- High quality forage
- Persistent under intensive grazing
- Tolerant of low fertility
- Tolerant of short periods of flooding.
- Productive in warm, moist environment
- Good ground cover
- Combines well with low, dense grasses
- High seed costs considering high seeding rate required
- Must have good moisture for production
- Limited growth in cool or dry conditions
- Mostly too low for green-chop
- Underground seed attracts rodents
- Difficult to eradicate
- Relatively slow establishment
Stems: smooth, hollow, round stems to about 3mm thick, rooting down along their length.
Leaves: made up of four oval-shaped leaflets, usually 3 to 4 cm long.
Flowers: pale to lemon yellow pea-type flowers, 12 - 17 mm across, on a long tubular "stem".
Pods: like a small peanut, produced on "pegs" mostly in the top 10cm of soil; 4,000 - 7,000 seed-in-pod/kg depending on cultivar.
Seeds: soft seed, usually sown in pod.
Pasture type and use
It forms a dense, low, leafy mat. Ideal for intensive pastures in the humid tropics and subtropics (e.g. dairy and horse pastures), and can form the base for no-till or limited-till systems with oversown ryegrass in the subtropics. It is also used as a live mulch for soil conservation and weed suppression, particularly in shaded situations such as under trees and vines.
Where it grows
It can grow on most soils providing moisture is adequate. It is best suited to moist, well-drained conditions, but can also tolerate temporary waterlogging. Soil should be of at least moderate fertility to achieve satisfactory growth. It is tolerant of the relatively high levels of manganese and aluminium sometimes found in very acid soils, but is also adapted to fairly alkaline and slightly saline soils.
Tops killed by moderate frost, but recovers quickly with onset of moist, warmer weather.
- mat-forming: carpet grass, humidicola, signal grass, clump: guinea grass, setaria (provided they are generally maintained at less than about 30 cm tall).
Legumes: generally not grown in association with other warm season legumes.
It can provide the warm season feed component in irrigated pastures in the subtropics and upland tropics sown to ryegrass and white clover.
Sowing/planting rates as single species
Seed should be sown at about 20 kg seed-in-pod/ha for pure stands such as seed crops and horticultural use. It should be placed 2 to 5 cm deep because surface sowings result in poor germination and high seed losses to birds and rodents. Be aware that some planting equipment might crush and destroy the soft, vulnerable seed.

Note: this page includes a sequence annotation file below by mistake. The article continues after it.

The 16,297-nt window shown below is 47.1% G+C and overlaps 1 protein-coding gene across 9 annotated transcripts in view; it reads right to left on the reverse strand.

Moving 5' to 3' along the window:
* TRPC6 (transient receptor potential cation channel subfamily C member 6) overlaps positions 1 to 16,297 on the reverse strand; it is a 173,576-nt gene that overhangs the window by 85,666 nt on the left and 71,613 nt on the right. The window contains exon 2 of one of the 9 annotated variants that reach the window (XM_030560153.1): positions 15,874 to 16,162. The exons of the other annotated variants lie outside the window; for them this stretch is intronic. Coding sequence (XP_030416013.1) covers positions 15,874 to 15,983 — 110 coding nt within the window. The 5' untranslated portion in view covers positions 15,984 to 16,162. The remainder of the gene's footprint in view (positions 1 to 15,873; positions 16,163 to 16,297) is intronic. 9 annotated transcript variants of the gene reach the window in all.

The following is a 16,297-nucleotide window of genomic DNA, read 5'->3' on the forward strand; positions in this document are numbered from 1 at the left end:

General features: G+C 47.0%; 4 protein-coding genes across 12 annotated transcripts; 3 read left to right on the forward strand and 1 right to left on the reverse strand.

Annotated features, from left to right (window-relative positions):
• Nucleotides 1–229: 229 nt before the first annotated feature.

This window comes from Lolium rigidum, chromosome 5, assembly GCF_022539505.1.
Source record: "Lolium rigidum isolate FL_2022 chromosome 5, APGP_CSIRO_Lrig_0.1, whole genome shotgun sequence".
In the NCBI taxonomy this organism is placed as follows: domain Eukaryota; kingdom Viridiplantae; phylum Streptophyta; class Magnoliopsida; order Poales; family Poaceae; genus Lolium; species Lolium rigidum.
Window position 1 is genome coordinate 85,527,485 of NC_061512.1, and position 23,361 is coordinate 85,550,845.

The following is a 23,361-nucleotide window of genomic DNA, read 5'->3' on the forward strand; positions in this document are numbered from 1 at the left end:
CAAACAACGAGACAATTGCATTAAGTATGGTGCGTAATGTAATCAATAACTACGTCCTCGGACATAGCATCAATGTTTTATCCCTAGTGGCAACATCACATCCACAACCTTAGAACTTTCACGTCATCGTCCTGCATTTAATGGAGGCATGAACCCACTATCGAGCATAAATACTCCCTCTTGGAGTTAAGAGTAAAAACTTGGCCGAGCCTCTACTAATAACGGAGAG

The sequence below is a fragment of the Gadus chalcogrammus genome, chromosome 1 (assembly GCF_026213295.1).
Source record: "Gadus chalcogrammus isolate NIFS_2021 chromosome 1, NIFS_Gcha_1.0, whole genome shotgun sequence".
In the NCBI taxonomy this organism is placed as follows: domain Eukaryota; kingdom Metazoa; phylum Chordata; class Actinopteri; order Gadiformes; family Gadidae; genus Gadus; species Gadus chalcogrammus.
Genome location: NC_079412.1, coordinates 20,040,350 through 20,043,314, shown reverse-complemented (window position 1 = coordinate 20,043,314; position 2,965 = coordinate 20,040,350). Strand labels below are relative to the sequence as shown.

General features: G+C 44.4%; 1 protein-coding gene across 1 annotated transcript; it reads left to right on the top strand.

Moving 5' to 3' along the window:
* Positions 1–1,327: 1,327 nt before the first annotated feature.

Sowing/planting rates in mixtures
Sowing rates of less than 10 kg seed-in-pod/ha can result in scattered patches of peanut that cattle select to the detriment of associated grasses (usually sown at 2 - 5 kg/ha). It can also be sown with other low-growing legumes such as creeping vigna, white clover and lotus.
It is best sown during warm weather, and when there is a reasonable likelihood of follow-up rain, usually September to March. Earlier sowings help ensure good ground cover in the first year.
It is highly specific, requiring special Pinto Peanut inoculum (CIAT 3101 strain).
Pinto peanut does not require high levels of fertiliser in most situations, but it is advisable to use a moderate application of say 200 kg/ha of superphosphate and 50 kg/ha of muriate of potash (K Cl) when sowing into very infertile soils
If establishment fertiliser was required, a maintenance dressing of say 100 kg/ha of superphosphate and 25 kg/ha of muriate of potash (K Cl) every two years may be beneficial. Applications of molybdenum (Mo) as sodium molybdate at 300 g/ha or molybdenum trioxide at 150 g/ha may be necessary in 2 to 3 year-old stands on very acid soils.
Moderately heavy grazing is necessary to maintain pinto peanut in a pasture, and taller-growing grasses should not be allowed to dominate the legume, which is extremely tolerant of low and regular defoliation. As a general guide for the growing season, it should be rotationally grazed (1 week grazing, and 3 - 4 weeks rest.)
Special equipment is required for harvesting the seed that is produced in the top 5 - 10cm of soil. Over 1 tonne/ha of seed-in-pod is produced in a good year.
Ability to spread
The creeping stems can spread up to 2 m/year in the wet tropics and about 1 m/yr in the subtropics.
It is difficult to eradicate once established in a particular area.
While white-fringed weevils and slugs eat the leaves, damage is normally minimal. Leaves can also be infested by spider mites which do not cause major damage under field conditions. Rats and mice may be attracted to the underground seed.
Leaf and stem diseases are rarely a problem, although some nematodes (not root knot nematode)can affect productivity.
Susceptible to metsulfuron-methyl (e.g. Brushoff®, Ally®) and glufosinate (e.g. Basta®).
Pinto peanut is well eaten by all classes of animals, including chickens, ducks and pigs. It is selectively grazed by cattle, particularly if animals have been exposed to the legume previously.
Annual liveweight gains of up to 200 kg/head and over 900 kg/ha, as well as significant increases in milk production have been recorded.
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Author and date
Bruce G. Cook